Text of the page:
The Temple developed a three-tier territorial organization connecting
the central house in the East to each of its Western commanderies by
means of an intermediate district, termed the ‘province’. Such an organization, in the twelfth century, was absolutely new, breaking with the customs of both traditional and reformed monasticism, norms that privileged the autonomy of abbeys and priories.
After 1129 this systems developed, starting in the French northern lands, where Payen de Montdidier was charged with establishing the Order. At the end of the 12th century there were four different regions or "provinces": France, Provence, Auvergne and Aquitaine. Within these four provinces, Templar organization broke down further into networks of commanderies. These commanderies often grouped together several houses, with the largest commanderies having nearly a dozen houses. The term "baillie", when used by the Temple, usually seems to designate a fraction of a province, referring to a group of commanderies within a region of varying size.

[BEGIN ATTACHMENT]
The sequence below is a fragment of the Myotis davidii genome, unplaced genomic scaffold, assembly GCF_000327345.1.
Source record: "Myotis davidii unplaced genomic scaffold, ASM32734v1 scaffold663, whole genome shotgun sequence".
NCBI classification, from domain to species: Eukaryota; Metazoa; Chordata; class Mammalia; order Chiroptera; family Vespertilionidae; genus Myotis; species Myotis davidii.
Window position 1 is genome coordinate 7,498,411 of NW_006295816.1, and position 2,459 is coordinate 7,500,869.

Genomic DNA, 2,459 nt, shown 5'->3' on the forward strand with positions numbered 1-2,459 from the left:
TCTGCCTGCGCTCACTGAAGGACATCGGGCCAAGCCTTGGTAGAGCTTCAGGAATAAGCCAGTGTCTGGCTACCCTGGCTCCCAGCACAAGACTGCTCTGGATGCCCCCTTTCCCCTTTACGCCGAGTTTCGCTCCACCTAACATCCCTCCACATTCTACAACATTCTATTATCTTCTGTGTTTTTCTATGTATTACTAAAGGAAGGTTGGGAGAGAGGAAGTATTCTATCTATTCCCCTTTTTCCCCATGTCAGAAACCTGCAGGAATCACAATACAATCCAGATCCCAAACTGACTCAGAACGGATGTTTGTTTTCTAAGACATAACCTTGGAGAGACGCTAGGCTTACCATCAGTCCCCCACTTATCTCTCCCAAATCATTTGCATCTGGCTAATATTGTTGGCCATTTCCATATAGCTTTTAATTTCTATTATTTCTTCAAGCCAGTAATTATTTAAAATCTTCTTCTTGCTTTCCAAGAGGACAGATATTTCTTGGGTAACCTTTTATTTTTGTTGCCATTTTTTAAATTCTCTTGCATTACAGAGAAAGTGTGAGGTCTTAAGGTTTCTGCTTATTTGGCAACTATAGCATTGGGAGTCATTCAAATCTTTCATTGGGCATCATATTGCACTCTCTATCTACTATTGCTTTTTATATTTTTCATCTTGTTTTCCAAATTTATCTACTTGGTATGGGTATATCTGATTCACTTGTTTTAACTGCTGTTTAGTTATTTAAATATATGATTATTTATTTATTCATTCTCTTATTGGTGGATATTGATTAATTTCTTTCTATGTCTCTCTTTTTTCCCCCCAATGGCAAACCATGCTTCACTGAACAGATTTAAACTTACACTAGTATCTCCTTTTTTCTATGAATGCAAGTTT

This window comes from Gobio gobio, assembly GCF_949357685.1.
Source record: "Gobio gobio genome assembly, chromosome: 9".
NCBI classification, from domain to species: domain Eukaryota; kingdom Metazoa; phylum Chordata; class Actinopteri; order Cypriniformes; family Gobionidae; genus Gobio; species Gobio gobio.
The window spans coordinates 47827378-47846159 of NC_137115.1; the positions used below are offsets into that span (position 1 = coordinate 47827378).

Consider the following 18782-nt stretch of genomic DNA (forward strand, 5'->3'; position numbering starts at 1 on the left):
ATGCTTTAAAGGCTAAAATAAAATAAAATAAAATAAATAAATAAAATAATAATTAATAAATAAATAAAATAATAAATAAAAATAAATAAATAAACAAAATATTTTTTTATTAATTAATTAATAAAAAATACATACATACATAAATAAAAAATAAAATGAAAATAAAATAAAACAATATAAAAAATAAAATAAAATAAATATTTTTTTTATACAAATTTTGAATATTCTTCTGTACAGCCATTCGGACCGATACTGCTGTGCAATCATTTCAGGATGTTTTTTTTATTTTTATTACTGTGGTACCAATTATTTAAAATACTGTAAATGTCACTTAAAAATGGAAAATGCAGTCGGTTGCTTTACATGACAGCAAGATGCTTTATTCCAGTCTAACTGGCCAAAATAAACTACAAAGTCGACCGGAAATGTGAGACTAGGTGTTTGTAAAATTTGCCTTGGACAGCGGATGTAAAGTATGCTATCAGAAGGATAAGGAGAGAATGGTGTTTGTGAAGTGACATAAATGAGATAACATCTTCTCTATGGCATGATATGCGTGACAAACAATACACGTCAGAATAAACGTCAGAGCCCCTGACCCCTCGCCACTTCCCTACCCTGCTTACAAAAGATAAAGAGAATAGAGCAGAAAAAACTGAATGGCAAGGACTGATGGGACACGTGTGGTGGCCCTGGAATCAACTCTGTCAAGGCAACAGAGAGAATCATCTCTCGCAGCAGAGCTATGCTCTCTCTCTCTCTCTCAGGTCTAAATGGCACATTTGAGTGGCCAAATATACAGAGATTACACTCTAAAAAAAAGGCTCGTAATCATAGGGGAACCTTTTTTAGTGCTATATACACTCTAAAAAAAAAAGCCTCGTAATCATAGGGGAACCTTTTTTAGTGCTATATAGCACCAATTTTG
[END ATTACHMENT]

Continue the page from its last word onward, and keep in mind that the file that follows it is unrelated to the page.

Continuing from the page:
Considering available figures, there probably were between 300 and 350 Templar commanderies in France. Although this figure may appear small, it is in fact considerable, since the number of commanderies ranged between thirty and forty each for England, Aragon, Castile, and Portugal.
Text adapted from Philippe Joserand (2015) The Templars in France: Between History, Heritage, and Memory; in: COSTA, Ricardo da, SALVADOR GONZÁLEZ, José María (coords.). Mirabilia 21 (2015/2), Medieval and early modern Iberian Peninsula Cultural History (XIII-XVII centuries), Jun-Dez 2015/ISSN 1676-5818. Illustration: Arville Commandery, France, source